Summer Savings: What Teens Can Learn from Summer Jobs
Savvy savings and spending habits can prepare teens for a lifetime of financial responsibility. For most, that means having a summer job in high school that affords them the opportunity to earn and save cash during the summer vacation. To help teens start smart, here are five tips to help build lasting, responsible summer savings and spending habits.
1. Have the "Money Talk"
Teens learn financial habits from their family and friends. A first summer job will help them understand the value of a dollar and the necessity to save as they transition from being dependent on their family to being more self-reliant. Talk to them about why they're working, what they hope to accomplish with their earnings, and how much they plan to save versus spend. These teachable moments allow grandparents and parents to share stories about what they learned by earning their own cash, and it's a great way to bond through family experiences while teaching disciplines like budgeting and saving.
2. Living on a Budget
Along with that money talk, be sure to discuss how the money your teen earns will be used. Instead of dictating goals for their savings and spending, ask them to outline a plan. Start by having them map out what their summer savings and spending will look like and how that might carry into a part-time job during the school year.
When budgeting, teens should set money aside for different needs. Perhaps some money can be allotted for some fun in the sun while the rest is put toward supplies and new clothes for the new school year. Some may even be thinking about saving for college — in which case, it may be a good idea to set money aside for textbooks and trips home during the holidays.
3. Establish a Savings Plan with Specific Goals
When your teen maps out what will be saved and spent, let them play an active role in setting up their financial accounts. Savings accounts inspire teens to consistently put money away, and reward them for their savings habits and financial wellness.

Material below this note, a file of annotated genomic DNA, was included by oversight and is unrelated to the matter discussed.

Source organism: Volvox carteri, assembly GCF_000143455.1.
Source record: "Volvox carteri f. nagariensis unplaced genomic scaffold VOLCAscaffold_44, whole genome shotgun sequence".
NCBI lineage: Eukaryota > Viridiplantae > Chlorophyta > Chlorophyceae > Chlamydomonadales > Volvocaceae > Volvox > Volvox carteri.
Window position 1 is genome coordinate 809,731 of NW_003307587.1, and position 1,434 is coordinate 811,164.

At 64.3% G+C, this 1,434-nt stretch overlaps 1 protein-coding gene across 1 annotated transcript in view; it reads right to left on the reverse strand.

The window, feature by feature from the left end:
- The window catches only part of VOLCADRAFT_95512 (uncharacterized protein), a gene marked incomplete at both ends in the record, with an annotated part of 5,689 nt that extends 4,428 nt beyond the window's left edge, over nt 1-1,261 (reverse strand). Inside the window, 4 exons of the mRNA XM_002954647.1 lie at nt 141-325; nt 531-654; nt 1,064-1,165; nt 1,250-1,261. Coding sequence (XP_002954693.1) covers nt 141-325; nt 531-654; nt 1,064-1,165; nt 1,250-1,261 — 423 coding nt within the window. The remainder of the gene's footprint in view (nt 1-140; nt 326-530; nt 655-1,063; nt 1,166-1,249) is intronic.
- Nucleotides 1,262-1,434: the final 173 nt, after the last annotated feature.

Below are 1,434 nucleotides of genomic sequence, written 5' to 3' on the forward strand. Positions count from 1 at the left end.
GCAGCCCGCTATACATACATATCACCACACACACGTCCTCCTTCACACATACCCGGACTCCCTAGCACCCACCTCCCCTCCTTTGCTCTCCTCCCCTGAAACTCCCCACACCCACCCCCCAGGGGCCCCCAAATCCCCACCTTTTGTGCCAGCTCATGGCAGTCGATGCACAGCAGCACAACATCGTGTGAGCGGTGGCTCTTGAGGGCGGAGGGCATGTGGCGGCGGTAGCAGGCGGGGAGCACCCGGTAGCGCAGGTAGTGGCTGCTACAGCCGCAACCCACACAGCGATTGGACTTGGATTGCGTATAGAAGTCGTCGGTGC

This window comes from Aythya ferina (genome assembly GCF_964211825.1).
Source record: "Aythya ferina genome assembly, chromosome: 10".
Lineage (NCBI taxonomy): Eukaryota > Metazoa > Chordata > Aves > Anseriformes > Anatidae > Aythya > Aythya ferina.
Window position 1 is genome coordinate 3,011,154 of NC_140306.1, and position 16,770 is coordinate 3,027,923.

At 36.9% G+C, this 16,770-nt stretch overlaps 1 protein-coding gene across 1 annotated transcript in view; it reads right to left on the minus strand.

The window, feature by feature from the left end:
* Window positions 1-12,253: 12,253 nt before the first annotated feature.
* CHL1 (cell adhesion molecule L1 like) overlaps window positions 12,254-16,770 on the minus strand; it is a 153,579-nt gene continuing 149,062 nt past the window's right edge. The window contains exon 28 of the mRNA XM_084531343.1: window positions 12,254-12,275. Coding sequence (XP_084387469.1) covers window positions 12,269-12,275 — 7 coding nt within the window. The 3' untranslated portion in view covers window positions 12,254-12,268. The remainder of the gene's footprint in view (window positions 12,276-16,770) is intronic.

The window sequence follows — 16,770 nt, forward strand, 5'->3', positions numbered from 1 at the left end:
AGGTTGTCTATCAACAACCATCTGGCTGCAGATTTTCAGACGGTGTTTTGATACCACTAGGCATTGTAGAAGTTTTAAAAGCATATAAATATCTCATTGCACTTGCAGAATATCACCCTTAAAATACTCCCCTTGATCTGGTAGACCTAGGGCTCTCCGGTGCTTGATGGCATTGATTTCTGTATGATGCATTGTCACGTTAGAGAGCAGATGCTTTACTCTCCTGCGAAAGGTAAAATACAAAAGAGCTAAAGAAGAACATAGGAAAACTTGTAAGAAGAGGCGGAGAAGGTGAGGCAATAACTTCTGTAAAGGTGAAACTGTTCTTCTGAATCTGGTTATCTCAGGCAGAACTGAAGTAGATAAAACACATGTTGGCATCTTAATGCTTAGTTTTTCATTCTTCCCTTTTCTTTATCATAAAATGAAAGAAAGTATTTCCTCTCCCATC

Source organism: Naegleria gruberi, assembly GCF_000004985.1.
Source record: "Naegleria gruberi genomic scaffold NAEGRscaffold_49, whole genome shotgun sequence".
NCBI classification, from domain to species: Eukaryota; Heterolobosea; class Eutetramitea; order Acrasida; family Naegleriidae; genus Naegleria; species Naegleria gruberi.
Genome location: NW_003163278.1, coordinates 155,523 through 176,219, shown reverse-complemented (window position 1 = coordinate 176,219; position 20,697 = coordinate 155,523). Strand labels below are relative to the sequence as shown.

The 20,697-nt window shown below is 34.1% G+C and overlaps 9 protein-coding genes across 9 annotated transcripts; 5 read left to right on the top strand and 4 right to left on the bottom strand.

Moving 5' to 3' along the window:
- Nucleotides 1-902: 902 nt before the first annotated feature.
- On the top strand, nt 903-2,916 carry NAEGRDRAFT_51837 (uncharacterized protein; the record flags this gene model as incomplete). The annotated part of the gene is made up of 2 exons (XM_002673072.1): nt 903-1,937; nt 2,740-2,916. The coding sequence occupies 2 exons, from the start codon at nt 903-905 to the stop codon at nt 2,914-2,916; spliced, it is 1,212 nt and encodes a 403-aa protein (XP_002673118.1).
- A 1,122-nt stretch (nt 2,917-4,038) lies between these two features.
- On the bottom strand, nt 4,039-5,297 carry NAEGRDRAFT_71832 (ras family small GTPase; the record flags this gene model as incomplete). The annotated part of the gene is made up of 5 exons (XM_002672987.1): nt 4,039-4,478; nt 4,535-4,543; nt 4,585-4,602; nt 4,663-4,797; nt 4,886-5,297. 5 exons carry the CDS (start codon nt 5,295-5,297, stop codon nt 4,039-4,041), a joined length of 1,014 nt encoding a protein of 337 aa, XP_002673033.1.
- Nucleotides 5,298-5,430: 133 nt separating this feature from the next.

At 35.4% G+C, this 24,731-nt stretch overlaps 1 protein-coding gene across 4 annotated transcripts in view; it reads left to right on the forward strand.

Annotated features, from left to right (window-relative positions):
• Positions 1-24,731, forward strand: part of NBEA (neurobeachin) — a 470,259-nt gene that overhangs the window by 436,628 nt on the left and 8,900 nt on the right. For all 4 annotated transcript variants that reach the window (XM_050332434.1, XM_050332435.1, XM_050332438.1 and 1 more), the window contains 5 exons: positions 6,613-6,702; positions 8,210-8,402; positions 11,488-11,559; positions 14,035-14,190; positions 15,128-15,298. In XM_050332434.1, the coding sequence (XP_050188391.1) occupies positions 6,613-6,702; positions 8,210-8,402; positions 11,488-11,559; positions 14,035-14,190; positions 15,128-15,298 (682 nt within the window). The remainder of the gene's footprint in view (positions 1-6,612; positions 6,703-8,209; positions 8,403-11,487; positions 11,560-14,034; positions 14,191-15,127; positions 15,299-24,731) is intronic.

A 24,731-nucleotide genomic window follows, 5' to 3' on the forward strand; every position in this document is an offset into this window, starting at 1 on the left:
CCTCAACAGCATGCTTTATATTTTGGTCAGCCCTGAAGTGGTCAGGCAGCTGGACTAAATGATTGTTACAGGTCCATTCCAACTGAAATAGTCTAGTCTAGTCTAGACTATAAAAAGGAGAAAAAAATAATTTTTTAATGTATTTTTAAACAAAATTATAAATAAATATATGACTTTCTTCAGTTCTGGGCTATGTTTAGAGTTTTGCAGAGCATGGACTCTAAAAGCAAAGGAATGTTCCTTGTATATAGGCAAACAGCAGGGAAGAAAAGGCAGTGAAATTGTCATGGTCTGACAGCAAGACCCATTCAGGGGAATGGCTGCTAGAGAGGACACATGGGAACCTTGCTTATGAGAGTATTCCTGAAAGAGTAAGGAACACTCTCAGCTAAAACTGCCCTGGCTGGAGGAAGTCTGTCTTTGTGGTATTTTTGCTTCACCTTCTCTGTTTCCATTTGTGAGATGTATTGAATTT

When they build their personal spending and savings plan, ask them what percentage of each paycheck they'll commit to their savings. Learning to set aside and save a portion of their pay helps to prep your teen for their career years where they'll need to use part of their income to save for personal and company retirement plans, and liquid savings. You can even consider adding a bonus contribution to their savings as an incentive if they hit their savings goal.
It can also help to work together to come up with specific savings goals to work toward. These goals can range from saving for a big purchase or a vacation with friends to something as simple and fundamental as paying their bills on time. You can also help instill a desire to do good by encouraging them to donate to a favorite charity as their savings plan allows.
4. Debit Card Discipline
Debit cards are often issued with both savings and checking accounts. They're also a powerful tool for teens to have complete transparency with their savings and spending. Let them know that they may be able to designate automatic deposits into savings while using some debit cards to fully track spending through their checking account.
By encouraging your teen to use a debit card and track their spending online, you lessen the chance of cash expenditures that siphon from savings. There's nothing quite like the end-of-month reality that they spent ten dollars a day on coffee or frappes which put a serious dent in their savings goals. Debit cards, unlike credit cards, are linked to real money currently held in the bank and have an immediate impact on financial health. Be sure that teens understand that they shouldn't leave debit cards lying around or share their PIN with friends. It's also important that they understand the difference between credit card and debit card transactions. Learning about debit card discipline can help set teens up for both savings and credit success in the future.
5. Separating Needs from Wants
Speaking of fancy coffee — it's an enjoyable treat, but is it necessary? Teaching your teen the difference between needs and wants can help to establish wise spending habits early on. While fancy gadgets and the latest tech might have a magnetic allure, talk to your teen about wants versus needs, the power of savings, and how the goals they've laid out in their summer savings plan can be hampered if needs aren't prioritized over wants.
Helping your teen establish a savings and spending plan will be one of the first opportunities to lay a foundation for their financial future. Through open and honest conversations, collaboration, and accountability, that extra cash from a summer job can pave the way to a lifetime of responsible savings and spending habits.